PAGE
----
As such, we can interpret any act perceived as giving pleasure as an admission of an unhappy itch yearning to be scratched. The distillation of intellectual whims into concise blog entries is merely designed to render the author a person capable of such elegance in person. The use of words in such a blog one is still struggling to remember correctly and use in everyday speech is designed to do just that. Each instance of doing is an act of being (or attempting to be). One exercises in order to become fit, one enjoys beer in order to be a person who is satisfied.
Consequently, the person reading Aeschylus considers himself a philistine, the person drinking beer considers themselves thirsty. Mill would be positing that the former, worrying about one’s intellectual inferiority, is a far deeper concern than the latter example of thirst. Yet if you ask whether the intellectual elite who study Aeschylus have ‘contributed’ more to society than the beer drinker, you must note that the two are co-dependent.
The beer drinkers of this world have built the pyramids, fought our wars (if you consider that a positive thing) and in a more modern world, are also our doctors, our philosophers and our presidents. The Aeschylus-readers of modernity would not be in a position to enjoy such luxurious (and self-indulgent) philosophical pursuits without the support of plumbers, gardeners, physicians or those who work humbly away in printing presses, mastering the copies of the manuscripts they so desire.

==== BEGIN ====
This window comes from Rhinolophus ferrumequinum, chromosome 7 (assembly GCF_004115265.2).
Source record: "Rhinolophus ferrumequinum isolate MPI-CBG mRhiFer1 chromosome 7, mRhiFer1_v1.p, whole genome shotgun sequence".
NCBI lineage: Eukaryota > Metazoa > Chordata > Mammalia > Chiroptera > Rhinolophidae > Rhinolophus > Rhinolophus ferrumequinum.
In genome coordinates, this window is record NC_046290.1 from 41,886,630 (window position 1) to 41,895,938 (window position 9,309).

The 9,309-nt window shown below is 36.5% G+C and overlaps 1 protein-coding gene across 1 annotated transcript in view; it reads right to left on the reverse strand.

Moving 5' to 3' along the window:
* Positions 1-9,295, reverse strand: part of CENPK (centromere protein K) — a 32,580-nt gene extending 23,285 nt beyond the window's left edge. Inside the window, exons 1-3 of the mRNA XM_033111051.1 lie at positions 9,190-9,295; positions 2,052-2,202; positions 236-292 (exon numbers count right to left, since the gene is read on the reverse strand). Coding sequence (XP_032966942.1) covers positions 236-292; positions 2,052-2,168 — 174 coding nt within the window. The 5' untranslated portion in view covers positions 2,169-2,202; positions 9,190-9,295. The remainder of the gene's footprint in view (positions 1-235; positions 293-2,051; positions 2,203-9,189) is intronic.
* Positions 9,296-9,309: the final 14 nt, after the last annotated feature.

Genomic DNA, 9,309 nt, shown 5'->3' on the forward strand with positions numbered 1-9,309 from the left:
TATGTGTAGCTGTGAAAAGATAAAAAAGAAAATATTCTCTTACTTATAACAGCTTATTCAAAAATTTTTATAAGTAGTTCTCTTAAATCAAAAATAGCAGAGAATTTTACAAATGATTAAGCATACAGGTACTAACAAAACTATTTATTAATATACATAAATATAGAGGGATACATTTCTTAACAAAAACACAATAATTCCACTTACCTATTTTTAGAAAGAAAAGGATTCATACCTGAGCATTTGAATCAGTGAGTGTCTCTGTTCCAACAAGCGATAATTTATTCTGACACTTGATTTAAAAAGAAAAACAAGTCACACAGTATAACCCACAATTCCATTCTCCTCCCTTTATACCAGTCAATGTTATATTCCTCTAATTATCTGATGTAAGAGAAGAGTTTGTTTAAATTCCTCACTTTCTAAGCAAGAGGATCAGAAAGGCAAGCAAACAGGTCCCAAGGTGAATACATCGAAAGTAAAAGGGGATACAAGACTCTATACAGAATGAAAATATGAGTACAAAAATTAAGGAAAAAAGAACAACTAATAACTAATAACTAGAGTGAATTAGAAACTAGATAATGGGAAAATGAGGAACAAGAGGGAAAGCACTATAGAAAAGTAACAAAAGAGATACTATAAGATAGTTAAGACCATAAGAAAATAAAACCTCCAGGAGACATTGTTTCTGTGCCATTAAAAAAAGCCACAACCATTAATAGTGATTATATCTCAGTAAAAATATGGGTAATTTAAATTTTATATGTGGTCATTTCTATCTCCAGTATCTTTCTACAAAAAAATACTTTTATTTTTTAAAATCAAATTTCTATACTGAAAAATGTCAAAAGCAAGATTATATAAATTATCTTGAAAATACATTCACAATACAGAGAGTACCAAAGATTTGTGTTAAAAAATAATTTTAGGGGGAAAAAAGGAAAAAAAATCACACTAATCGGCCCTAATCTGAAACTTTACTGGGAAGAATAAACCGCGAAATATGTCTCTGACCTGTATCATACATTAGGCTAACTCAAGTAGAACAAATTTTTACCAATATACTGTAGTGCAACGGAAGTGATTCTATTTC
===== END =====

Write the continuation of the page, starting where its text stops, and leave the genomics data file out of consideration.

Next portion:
“Philosophy only occurs in a society that can produce philosophers.” says Peter Adamsons, British philosopher. And he is quite correct. Once we became a society large enough for specialisation to thrive, each depends on the other for their practise. The elitist snob re-reading Aeschylus owes his pastime to the aid of thousands. Those labouring to permit such a lifestyle owe the Aeschylus-readers of this world for their pursuit of emancipation, their declaration of human rights and other purely theoretical and ‘meaningless’ pursuits. And yet, before such ideas, important as they are, to bear fruit, it is these same labourers which must fight the despots and monarchs with their very lives to see such change brought about. As such, the revolutionaries of France saw themselves destroyed in the fight with more vitriol and volume than they did during their oppression. They fought and died, and their fighting caused the deaths of countless more, for an ideal created by those Aeschylus-readers who would eventually survive such plebeian conflicts.
So regarding some kind of ‘higher good’, the productive member of society always deserves their pleasure, be it Aeschylus or Victoria Bitter (ironically named after a queen), and each is ‘good’ for society in equal measure to their inputs.
On that note I fully plan to read Aeschylus and drink a beer tonight (although not Victoria Bitter as it contains animal products). Shameful epitome of middle-class that I am. But before that I’ll need to dream up a suitably elite-sounding title for this blog post. Hmm….